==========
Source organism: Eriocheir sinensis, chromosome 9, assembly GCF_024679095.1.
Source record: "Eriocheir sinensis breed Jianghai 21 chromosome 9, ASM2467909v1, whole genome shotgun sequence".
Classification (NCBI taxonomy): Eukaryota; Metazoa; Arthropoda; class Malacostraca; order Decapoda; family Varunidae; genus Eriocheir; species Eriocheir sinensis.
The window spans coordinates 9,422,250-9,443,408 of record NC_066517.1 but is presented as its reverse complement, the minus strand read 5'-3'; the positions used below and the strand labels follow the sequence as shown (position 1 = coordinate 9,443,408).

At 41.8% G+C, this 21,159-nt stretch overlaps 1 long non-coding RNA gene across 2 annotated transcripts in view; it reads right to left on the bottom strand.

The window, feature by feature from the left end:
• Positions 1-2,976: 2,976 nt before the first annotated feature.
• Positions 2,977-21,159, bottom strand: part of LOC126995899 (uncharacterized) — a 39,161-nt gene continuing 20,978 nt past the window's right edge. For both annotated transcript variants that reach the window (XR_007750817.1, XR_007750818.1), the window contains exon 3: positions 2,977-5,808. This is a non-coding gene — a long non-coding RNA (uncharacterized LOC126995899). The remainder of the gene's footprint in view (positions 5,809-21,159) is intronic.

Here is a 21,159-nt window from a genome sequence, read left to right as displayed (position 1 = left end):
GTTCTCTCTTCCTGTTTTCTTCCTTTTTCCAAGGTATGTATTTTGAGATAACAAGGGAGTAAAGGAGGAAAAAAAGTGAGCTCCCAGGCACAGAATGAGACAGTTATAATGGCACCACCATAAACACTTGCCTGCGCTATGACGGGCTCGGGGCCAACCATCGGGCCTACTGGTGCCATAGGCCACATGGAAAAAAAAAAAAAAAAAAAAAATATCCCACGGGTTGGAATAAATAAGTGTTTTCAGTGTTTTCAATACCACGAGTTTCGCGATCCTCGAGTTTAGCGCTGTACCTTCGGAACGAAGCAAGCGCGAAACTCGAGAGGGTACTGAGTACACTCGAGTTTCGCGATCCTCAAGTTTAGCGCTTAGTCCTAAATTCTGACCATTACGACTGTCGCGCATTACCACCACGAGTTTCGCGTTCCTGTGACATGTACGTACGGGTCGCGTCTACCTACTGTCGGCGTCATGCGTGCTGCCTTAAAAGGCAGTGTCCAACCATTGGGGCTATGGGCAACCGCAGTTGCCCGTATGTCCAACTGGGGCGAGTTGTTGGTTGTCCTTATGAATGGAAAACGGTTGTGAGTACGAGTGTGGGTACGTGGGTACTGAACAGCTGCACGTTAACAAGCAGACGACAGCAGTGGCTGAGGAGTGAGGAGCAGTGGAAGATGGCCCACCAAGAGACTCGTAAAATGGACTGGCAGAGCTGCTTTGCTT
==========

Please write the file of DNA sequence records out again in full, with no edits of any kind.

Source organism: Eriocheir sinensis, chromosome 9, assembly GCF_024679095.1.
Source record: "Eriocheir sinensis breed Jianghai 21 chromosome 9, ASM2467909v1, whole genome shotgun sequence".
Classification (NCBI taxonomy): Eukaryota; Metazoa; Arthropoda; class Malacostraca; order Decapoda; family Varunidae; genus Eriocheir; species Eriocheir sinensis.
The window spans coordinates 9,422,250-9,443,408 of record NC_066517.1 but is presented as its reverse complement, the minus strand read 5'-3'; the positions used below and the strand labels follow the sequence as shown (position 1 = coordinate 9,443,408).

At 41.8% G+C, this 21,159-nt stretch overlaps 1 long non-coding RNA gene across 2 annotated transcripts in view; it reads right to left on the bottom strand.

The window, feature by feature from the left end:
• Positions 1-2,976: 2,976 nt before the first annotated feature.
• Positions 2,977-21,159, bottom strand: part of LOC126995899 (uncharacterized) — a 39,161-nt gene continuing 20,978 nt past the window's right edge. For both annotated transcript variants that reach the window (XR_007750817.1, XR_007750818.1), the window contains exon 3: positions 2,977-5,808. This is a non-coding gene — a long non-coding RNA (uncharacterized LOC126995899). The remainder of the gene's footprint in view (positions 5,809-21,159) is intronic.

Here is a 21,159-nt window from a genome sequence, read left to right as displayed (position 1 = left end):
GTTCTCTCTTCCTGTTTTCTTCCTTTTTCCAAGGTATGTATTTTGAGATAACAAGGGAGTAAAGGAGGAAAAAAAGTGAGCTCCCAGGCACAGAATGAGACAGTTATAATGGCACCACCATAAACACTTGCCTGCGCTATGACGGGCTCGGGGCCAACCATCGGGCCTACTGGTGCCATAGGCCACATGGAAAAAAAAAAAAAAAAAAAAAATATCCCACGGGTTGGAATAAATAAGTGTTTTCAGTGTTTTCAATACCACGAGTTTCGCGATCCTCGAGTTTAGCGCTGTACCTTCGGAACGAAGCAAGCGCGAAACTCGAGAGGGTACTGAGTACACTCGAGTTTCGCGATCCTCAAGTTTAGCGCTTAGTCCTAAATTCTGACCATTACGACTGTCGCGCATTACCACCACGAGTTTCGCGTTCCTGTGACATGTACGTACGGGTCGCGTCTACCTACTGTCGGCGTCATGCGTGCTGCCTTAAAAGGCAGTGTCCAACCATTGGGGCTATGGGCAACCGCAGTTGCCCGTATGTCCAACTGGGGCGAGTTGTTGGTTGTCCTTATGAATGGAAAACGGTTGTGAGTACGAGTGTGGGTACGTGGGTACTGAACAGCTGCACGTTAACAAGCAGACGACAGCAGTGGCTGAGGAGTGAGGAGCAGTGGAAGATGGCCCACCAAGAGACTCGTAAAATGGACTGGCAGAGCTGCTTTGCTT